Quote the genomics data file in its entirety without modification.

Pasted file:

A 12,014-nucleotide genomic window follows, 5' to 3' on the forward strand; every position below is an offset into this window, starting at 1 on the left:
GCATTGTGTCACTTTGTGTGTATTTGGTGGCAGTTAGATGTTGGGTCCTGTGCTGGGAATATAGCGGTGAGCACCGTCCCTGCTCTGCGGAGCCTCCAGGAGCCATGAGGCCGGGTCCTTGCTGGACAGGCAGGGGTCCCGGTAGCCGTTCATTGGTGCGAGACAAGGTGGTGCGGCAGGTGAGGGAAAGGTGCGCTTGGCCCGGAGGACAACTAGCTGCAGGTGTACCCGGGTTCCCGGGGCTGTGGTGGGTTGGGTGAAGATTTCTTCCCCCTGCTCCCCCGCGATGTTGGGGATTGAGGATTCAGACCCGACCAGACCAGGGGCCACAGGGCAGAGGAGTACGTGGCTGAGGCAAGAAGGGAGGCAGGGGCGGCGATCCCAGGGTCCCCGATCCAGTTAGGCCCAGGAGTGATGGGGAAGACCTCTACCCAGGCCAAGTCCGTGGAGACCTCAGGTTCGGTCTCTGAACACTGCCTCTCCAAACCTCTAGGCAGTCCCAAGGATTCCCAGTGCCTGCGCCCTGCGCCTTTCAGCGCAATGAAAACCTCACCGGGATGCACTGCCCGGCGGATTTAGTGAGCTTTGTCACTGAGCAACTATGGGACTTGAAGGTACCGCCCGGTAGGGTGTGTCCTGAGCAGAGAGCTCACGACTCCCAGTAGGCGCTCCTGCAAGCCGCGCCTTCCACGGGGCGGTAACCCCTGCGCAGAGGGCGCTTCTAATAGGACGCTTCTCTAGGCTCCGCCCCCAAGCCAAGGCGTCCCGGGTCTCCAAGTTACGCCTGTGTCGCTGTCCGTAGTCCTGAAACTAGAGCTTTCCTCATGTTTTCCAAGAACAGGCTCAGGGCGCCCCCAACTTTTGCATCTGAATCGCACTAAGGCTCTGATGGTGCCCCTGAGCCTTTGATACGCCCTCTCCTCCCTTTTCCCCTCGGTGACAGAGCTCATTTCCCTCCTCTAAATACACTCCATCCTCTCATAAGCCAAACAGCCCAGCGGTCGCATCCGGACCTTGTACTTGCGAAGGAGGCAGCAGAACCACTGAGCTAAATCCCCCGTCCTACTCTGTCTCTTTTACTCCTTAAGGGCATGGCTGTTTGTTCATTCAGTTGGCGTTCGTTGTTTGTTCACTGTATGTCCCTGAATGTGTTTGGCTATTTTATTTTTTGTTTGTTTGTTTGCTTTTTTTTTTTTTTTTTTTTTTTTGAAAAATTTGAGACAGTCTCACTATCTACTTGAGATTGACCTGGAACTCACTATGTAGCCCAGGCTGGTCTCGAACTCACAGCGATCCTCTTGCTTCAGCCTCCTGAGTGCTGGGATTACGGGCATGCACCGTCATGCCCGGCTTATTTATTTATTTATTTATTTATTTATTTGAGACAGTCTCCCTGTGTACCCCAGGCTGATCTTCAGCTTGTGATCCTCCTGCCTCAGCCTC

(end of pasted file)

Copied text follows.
A 12,014-nucleotide genomic window follows, 5' to 3' on the forward strand; every position below is an offset into this window, starting at 1 on the left:
GCATTGTGTCACTTTGTGTGTATTTGGTGGCAGTTAGATGTTGGGTCCTGTGCTGGGAATATAGCGGTGAGCACCGTCCCTGCTCTGCGGAGCCTCCAGGAGCCATGAGGCCGGGTCCTTGCTGGACAGGCAGGGGTCCCGGTAGCCGTTCATTGGTGCGAGACAAGGTGGTGCGGCAGGTGAGGGAAAGGTGCGCTTGGCCCGGAGGACAACTAGCTGCAGGTGTACCCGGGTTCCCGGGGCTGTGGTGGGTTGGGTGAAGATTTCTTCCCCCTGCTCCCCCGCGATGTTGGGGATTGAGGATTCAGACCCGACCAGACCAGGGGCCACAGGGCAGAGGAGTACGTGGCTGAGGCAAGAAGGGAGGCAGGGGCGGCGATCCCAGGGTCCCCGATCCAGTTAGGCCCAGGAGTGATGGGGAAGACCTCTACCCAGGCCAAGTCCGTGGAGACCTCAGGTTCGGTCTCTGAACACTGCCTCTCCAAACCTCTAGGCAGTCCCAAGGATTCCCAGTGCCTGCGCCCTGCGCCTTTCAGCGCAATGAAAACCTCACCGGGATGCACTGCCCGGCGGATTTAGTGAGCTTTGTCACTGAGCAACTATGGGACTTGAAGGTACCGCCCGGTAGGGTGTGTCCTGAGCAGAGAGCTCACGACTCCCAGTAGGCGCTCCTGCAAGCCGCGCCTTCCACGGGGCGGTAACCCCTGCGCAGAGGGCGCTTCTAATAGGACGCTTCTCTAGGCTCCGCCCCCAAGCCAAGGCGTCCCGGGTCTCCAAGTTACGCCTGTGTCGCTGTCCGTAGTCCTGAAACTAGAGCTTTCCTCATGTTTTCCAAGAACAGGCTCAGGGCGCCCCCAACTTTTGCATCTGAATCGCACTAAGGCTCTGATGGTGCCCCTGAGCCTTTGATACGCCCTCTCCTCCCTTTTCCCCTCGGTGACAGAGCTCATTTCCCTCCTCTAAATACACTCCATCCTCTCATAAGCCAAACAGCCCAGCGGTCGCATCCGGACCTTGTACTTGCGAAGGAGGCAGCAGAACCACTGAGCTAAATCCCCCGTCCTACTCTGTCTCTTTTACTCCTTAAGGGCATGGCTGTTTGTTCATTCAGTTGGCGTTCGTTGTTTGTTCACTGTATGTCCCTGAATGTGTTTGGCTATTTTATTTTTTGTTTGTTTGTTTGCTTTTTTTTTTTTTTTTTTTTTTTTGAAAAATTTGAGACAGTCTCACTATCTACTTGAGATTGACCTGGAACTCACTATGTAGCCCAGGCTGGTCTCGAACTCACAGCGATCCTCTTGCTTCAGCCTCCTGAGTGCTGGGATTACGGGCATGCACCGTCATGCCCGGCTTATTTATTTATTTATTTATTTATTTATTTGAGACAGTCTCCCTGTGTACCCCAGGCTGATCTTCAGCTTGTGATCCTCCTGCCTCAGCCTC